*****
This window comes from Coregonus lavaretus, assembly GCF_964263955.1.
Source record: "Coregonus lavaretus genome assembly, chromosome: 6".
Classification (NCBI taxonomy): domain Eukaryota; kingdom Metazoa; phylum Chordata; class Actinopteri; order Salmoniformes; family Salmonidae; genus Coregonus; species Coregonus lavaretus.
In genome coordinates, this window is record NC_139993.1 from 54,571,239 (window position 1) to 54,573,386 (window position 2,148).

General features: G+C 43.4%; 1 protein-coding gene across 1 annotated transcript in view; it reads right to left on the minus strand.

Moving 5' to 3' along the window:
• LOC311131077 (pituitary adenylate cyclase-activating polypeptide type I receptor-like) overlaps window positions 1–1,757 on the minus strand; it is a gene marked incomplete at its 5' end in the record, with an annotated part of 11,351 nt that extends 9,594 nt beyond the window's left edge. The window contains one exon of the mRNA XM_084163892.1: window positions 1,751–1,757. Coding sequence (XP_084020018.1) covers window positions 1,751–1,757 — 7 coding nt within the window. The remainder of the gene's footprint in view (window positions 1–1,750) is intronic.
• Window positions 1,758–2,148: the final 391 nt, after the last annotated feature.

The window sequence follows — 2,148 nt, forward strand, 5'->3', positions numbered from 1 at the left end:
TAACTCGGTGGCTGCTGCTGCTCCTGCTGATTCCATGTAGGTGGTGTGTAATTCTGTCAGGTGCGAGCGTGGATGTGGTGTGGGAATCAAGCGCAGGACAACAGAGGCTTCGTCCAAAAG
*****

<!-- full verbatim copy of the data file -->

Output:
This window comes from Coregonus lavaretus, assembly GCF_964263955.1.
Source record: "Coregonus lavaretus genome assembly, chromosome: 6".
Classification (NCBI taxonomy): domain Eukaryota; kingdom Metazoa; phylum Chordata; class Actinopteri; order Salmoniformes; family Salmonidae; genus Coregonus; species Coregonus lavaretus.
In genome coordinates, this window is record NC_139993.1 from 54,571,239 (window position 1) to 54,573,386 (window position 2,148).

General features: G+C 43.4%; 1 protein-coding gene across 1 annotated transcript in view; it reads right to left on the minus strand.

Moving 5' to 3' along the window:
• LOC311131077 (pituitary adenylate cyclase-activating polypeptide type I receptor-like) overlaps window positions 1–1,757 on the minus strand; it is a gene marked incomplete at its 5' end in the record, with an annotated part of 11,351 nt that extends 9,594 nt beyond the window's left edge. The window contains one exon of the mRNA XM_084163892.1: window positions 1,751–1,757. Coding sequence (XP_084020018.1) covers window positions 1,751–1,757 — 7 coding nt within the window. The remainder of the gene's footprint in view (window positions 1–1,750) is intronic.
• Window positions 1,758–2,148: the final 391 nt, after the last annotated feature.

The window sequence follows — 2,148 nt, forward strand, 5'->3', positions numbered from 1 at the left end:
TAACTCGGTGGCTGCTGCTGCTCCTGCTGATTCCATGTAGGTGGTGTGTAATTCTGTCAGGTGCGAGCGTGGATGTGGTGTGGGAATCAAGCGCAGGACAACAGAGGCTTCGTCCAAAAG